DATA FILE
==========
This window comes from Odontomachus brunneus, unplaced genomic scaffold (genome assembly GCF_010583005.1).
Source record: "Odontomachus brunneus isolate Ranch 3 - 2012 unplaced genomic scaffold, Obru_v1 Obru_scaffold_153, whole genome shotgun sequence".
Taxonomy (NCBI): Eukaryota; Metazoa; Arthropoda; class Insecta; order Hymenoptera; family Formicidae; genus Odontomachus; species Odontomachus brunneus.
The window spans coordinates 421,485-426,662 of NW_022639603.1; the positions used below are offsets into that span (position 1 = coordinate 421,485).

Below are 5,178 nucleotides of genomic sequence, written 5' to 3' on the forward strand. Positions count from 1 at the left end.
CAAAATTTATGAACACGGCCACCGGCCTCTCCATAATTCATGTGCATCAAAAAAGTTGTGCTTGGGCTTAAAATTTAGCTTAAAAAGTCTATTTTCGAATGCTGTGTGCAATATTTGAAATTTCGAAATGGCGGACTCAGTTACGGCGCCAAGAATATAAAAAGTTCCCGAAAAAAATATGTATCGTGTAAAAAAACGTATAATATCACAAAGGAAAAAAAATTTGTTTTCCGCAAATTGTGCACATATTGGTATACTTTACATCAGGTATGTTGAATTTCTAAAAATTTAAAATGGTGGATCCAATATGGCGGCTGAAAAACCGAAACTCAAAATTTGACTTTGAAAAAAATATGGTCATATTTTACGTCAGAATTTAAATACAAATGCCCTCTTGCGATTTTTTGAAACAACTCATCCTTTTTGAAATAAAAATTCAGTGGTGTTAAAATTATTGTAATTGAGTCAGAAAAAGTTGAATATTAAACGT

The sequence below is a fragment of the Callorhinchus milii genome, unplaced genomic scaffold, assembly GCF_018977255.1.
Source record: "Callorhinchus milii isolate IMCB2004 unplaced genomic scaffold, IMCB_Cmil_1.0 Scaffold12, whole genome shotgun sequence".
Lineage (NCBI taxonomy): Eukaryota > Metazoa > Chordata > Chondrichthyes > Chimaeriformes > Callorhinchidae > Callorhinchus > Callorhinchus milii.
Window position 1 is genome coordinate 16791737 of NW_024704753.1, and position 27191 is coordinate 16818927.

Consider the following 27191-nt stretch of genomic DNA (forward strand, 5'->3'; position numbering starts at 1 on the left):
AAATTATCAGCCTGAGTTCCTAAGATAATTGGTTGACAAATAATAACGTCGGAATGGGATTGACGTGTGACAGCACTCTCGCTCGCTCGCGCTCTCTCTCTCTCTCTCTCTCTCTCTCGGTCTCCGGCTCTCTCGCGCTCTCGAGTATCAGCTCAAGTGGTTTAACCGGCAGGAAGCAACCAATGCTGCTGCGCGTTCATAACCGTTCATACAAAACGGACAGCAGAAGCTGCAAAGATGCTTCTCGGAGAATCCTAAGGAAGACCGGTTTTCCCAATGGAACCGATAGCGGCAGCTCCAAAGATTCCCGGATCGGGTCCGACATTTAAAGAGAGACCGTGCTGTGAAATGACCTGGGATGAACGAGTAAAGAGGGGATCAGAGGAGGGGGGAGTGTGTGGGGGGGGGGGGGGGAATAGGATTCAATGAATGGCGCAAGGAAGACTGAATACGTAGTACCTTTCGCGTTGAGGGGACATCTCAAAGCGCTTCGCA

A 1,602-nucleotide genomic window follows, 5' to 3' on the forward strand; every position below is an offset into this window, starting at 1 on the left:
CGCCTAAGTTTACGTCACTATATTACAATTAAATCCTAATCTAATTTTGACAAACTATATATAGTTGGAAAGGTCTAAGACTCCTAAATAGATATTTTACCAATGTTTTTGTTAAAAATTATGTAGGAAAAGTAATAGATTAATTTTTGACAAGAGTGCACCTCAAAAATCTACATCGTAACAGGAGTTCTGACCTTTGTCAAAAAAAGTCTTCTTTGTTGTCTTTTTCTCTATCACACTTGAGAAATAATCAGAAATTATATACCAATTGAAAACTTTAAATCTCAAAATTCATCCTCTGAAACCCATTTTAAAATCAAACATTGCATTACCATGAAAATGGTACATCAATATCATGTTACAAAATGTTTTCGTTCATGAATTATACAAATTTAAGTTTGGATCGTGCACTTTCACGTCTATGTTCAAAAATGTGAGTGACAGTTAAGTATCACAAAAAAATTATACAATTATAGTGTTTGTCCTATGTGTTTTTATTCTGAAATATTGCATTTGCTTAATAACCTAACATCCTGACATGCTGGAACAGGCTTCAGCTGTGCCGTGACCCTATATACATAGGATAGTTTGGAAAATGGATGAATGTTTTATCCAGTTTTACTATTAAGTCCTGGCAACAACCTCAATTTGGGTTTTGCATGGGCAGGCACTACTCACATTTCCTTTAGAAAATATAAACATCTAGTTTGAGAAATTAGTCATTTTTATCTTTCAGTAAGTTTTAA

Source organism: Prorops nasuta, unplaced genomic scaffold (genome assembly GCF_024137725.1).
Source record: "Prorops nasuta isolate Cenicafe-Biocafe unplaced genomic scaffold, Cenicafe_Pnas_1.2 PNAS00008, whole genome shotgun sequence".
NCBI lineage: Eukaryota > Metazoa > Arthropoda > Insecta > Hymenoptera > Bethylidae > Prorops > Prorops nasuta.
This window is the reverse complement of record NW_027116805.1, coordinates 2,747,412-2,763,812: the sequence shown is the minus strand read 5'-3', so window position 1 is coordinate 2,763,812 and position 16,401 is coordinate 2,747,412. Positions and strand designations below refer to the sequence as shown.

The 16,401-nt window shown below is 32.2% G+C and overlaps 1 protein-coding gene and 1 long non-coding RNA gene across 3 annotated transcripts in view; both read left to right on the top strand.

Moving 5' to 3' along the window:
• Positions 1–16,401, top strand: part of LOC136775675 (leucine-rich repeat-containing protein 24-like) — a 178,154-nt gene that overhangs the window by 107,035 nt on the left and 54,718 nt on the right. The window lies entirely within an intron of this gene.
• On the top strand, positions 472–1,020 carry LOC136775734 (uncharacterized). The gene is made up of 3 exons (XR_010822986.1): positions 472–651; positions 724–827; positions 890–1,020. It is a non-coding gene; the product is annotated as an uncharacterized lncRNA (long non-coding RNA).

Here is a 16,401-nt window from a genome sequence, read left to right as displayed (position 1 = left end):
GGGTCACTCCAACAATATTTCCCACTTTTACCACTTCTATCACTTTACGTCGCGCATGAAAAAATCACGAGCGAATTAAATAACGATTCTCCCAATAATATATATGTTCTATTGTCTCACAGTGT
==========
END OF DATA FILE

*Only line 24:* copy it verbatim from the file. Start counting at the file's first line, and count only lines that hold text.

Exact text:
GGGTCACTCCAACAATATTTCCCACTTTTACCACTTCTATCACTTTACGTCGCGCATGAAAAAATCACGAGCGAATTAAATAACGATTCTCCCAATAATATATATGTTCTATTGTCTCACAGTGT